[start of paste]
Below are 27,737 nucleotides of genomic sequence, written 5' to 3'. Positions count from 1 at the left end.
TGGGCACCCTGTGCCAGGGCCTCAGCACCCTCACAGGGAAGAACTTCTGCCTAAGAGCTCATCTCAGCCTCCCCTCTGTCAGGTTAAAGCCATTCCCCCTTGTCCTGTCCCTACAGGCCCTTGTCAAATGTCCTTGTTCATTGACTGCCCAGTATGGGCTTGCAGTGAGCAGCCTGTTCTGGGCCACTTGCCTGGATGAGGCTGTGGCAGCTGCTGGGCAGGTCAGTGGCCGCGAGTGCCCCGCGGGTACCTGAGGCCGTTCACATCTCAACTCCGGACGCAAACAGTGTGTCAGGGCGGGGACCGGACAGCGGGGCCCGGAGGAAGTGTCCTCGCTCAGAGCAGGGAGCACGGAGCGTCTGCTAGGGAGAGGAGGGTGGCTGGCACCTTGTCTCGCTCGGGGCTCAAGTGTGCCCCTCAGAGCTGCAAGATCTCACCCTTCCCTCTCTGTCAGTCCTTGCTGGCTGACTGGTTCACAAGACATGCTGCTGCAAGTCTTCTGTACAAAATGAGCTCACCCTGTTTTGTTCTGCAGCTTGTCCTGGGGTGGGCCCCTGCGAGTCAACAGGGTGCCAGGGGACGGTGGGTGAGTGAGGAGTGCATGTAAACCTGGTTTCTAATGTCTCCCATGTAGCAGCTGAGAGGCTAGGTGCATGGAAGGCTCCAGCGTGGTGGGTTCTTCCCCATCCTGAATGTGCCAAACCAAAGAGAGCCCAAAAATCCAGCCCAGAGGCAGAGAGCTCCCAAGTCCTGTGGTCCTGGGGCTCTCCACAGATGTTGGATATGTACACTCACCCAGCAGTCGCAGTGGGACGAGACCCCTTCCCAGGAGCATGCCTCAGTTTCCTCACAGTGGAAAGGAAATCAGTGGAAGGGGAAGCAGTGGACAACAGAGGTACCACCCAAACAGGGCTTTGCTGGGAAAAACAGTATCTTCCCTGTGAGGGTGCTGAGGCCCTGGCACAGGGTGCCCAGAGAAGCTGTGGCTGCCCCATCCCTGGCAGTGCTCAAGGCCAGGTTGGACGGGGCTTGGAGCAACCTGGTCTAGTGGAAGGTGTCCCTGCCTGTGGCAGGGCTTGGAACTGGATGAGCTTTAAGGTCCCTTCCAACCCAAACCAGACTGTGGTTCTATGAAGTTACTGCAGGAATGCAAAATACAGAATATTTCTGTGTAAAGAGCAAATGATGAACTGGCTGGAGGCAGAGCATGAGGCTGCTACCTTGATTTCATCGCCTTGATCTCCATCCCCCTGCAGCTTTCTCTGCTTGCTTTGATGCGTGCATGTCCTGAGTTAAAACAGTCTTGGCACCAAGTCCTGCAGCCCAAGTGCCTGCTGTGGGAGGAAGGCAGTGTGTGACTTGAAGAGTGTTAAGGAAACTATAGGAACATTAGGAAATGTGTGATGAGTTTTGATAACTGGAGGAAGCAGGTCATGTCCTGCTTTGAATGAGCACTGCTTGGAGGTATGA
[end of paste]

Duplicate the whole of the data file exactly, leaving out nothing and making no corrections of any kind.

Below are 27,737 nucleotides of genomic sequence, written 5' to 3'. Positions count from 1 at the left end.
TGGGCACCCTGTGCCAGGGCCTCAGCACCCTCACAGGGAAGAACTTCTGCCTAAGAGCTCATCTCAGCCTCCCCTCTGTCAGGTTAAAGCCATTCCCCCTTGTCCTGTCCCTACAGGCCCTTGTCAAATGTCCTTGTTCATTGACTGCCCAGTATGGGCTTGCAGTGAGCAGCCTGTTCTGGGCCACTTGCCTGGATGAGGCTGTGGCAGCTGCTGGGCAGGTCAGTGGCCGCGAGTGCCCCGCGGGTACCTGAGGCCGTTCACATCTCAACTCCGGACGCAAACAGTGTGTCAGGGCGGGGACCGGACAGCGGGGCCCGGAGGAAGTGTCCTCGCTCAGAGCAGGGAGCACGGAGCGTCTGCTAGGGAGAGGAGGGTGGCTGGCACCTTGTCTCGCTCGGGGCTCAAGTGTGCCCCTCAGAGCTGCAAGATCTCACCCTTCCCTCTCTGTCAGTCCTTGCTGGCTGACTGGTTCACAAGACATGCTGCTGCAAGTCTTCTGTACAAAATGAGCTCACCCTGTTTTGTTCTGCAGCTTGTCCTGGGGTGGGCCCCTGCGAGTCAACAGGGTGCCAGGGGACGGTGGGTGAGTGAGGAGTGCATGTAAACCTGGTTTCTAATGTCTCCCATGTAGCAGCTGAGAGGCTAGGTGCATGGAAGGCTCCAGCGTGGTGGGTTCTTCCCCATCCTGAATGTGCCAAACCAAAGAGAGCCCAAAAATCCAGCCCAGAGGCAGAGAGCTCCCAAGTCCTGTGGTCCTGGGGCTCTCCACAGATGTTGGATATGTACACTCACCCAGCAGTCGCAGTGGGACGAGACCCCTTCCCAGGAGCATGCCTCAGTTTCCTCACAGTGGAAAGGAAATCAGTGGAAGGGGAAGCAGTGGACAACAGAGGTACCACCCAAACAGGGCTTTGCTGGGAAAAACAGTATCTTCCCTGTGAGGGTGCTGAGGCCCTGGCACAGGGTGCCCAGAGAAGCTGTGGCTGCCCCATCCCTGGCAGTGCTCAAGGCCAGGTTGGACGGGGCTTGGAGCAACCTGGTCTAGTGGAAGGTGTCCCTGCCTGTGGCAGGGCTTGGAACTGGATGAGCTTTAAGGTCCCTTCCAACCCAAACCAGACTGTGGTTCTATGAAGTTACTGCAGGAATGCAAAATACAGAATATTTCTGTGTAAAGAGCAAATGATGAACTGGCTGGAGGCAGAGCATGAGGCTGCTACCTTGATTTCATCGCCTTGATCTCCATCCCCCTGCAGCTTTCTCTGCTTGCTTTGATGCGTGCATGTCCTGAGTTAAAACAGTCTTGGCACCAAGTCCTGCAGCCCAAGTGCCTGCTGTGGGAGGAAGGCAGTGTGTGACTTGAAGAGTGTTAAGGAAACTATAGGAACATTAGGAAATGTGTGATGAGTTTTGATAACTGGAGGAAGCAGGTCATGTCCTGCTTTGAATGAGCACTGCTTGGAGGTATGA